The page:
I've never had a heroin addiction but I can't imagine it is particularly nice thing to have to deal with. The harsh reality is that it happens to people on the margins of society. With the economy imploding over the last few years and every type of budget being squeezed things have been getting worse but you'd be foolish to think this problem hasn't been around for decades in Dublin. With the economic pressures, less work and the emergence of Crystal meth in Dublin (read about it online or watch breaking bad to see how this drug makes Heroin addiction look like a walk in the park in comparison) things are only getting worse.


You can't however lay any of the blame at the door of the addicts in our city. They are part of the system that is so flawed. You can hardly expect them to stop taking drugs, read the paper politely on the Luas and head out to live in the suburbs. These are people who need help and if you get them a solution it not only makes their lives better but also helps make the city a cleaner, safer and less scary place for everybody.

How Do You Fix This?

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Well first of all you don't sweep it under the carpet and ignore it as it has been up until now. While there is a ton of good stuff happening in our city I don't really see a bigger problem than this right now. You could argue that our transport is pretty shocking, people don't have money to pay water charges and a whole host of other social issues but nothing can be more important than addressing this. 100s of people with serious life threatening issues wandering the streets with no hope and a shocking and scary experience for tourists and people coming in from the suburbs. Some simple steps we should be looking at...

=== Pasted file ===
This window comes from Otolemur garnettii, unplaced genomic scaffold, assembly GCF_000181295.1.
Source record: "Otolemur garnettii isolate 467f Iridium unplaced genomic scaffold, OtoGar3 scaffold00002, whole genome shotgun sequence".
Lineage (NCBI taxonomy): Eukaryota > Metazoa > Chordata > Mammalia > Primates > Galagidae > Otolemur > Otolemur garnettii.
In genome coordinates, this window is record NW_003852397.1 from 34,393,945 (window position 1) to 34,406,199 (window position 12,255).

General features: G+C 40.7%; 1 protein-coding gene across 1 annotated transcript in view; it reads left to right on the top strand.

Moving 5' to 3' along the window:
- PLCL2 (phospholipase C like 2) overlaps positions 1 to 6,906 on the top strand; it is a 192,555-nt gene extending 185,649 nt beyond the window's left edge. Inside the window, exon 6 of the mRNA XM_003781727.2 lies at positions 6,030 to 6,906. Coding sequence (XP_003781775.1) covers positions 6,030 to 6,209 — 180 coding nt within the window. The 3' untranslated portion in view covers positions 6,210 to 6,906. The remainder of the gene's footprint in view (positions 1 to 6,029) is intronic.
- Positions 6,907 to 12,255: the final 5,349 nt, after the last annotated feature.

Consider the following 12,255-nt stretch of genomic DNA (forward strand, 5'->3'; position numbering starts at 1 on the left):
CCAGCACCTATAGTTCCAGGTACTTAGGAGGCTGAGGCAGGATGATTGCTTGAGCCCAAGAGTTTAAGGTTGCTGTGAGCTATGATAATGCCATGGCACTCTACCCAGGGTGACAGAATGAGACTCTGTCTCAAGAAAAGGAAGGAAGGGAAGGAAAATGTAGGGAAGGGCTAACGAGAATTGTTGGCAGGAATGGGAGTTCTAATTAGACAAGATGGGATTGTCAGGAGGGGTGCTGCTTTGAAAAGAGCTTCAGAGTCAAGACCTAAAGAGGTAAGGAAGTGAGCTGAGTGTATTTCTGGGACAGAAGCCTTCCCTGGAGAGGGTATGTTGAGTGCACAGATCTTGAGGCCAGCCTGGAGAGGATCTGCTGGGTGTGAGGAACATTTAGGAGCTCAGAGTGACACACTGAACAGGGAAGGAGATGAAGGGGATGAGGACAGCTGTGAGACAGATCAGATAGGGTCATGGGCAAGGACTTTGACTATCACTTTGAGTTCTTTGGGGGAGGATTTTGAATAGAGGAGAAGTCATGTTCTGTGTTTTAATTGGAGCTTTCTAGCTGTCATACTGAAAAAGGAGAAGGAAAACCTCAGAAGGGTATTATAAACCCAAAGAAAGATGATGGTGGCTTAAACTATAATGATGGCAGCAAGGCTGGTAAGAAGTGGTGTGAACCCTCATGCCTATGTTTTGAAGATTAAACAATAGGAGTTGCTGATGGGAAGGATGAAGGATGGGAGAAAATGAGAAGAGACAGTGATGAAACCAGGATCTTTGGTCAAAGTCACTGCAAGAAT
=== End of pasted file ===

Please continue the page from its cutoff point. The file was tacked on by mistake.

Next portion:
• Get proper funding in place. If it takes 50 or 100 million Euros to fix this problem then just sort the money out and get it done. Its hard to find cash these days but maybe we could skim 100 million off a motorway project like this (of course we need better roads but we could live with a slightly downgraded one to fix something as important as this maybe?)
  • Put one person in charge of this. Our city has over a million people living here. We welcome millions of tourists. 100s of people are sleeping rough, committing crime and making our city a scary place as a result. That sort of problem won't be sorted through management by committee. It needs one person.
  • The guards don't seem to care or have no incentive to deal with the issue. Moving people on or telling them off isn't a deterrent. Give them proper powers and if that means a zero tolerance approach then so be it. This only works if there is funding and places for these people to go to get treatment which there isn't at the moment.
  • Move proper treatment centers out to quieter parts of the city

You'll find lots of articles about this online but there never seems to be action. My own foreign friends said despite the great food, emerging cafe culture and friendly locals it would put them off coming back. We have a problem that needs to be addressed but from what I can see seems to be getting totally ignored and just getting worse.

Do you see the same problem and what would you do to fix it?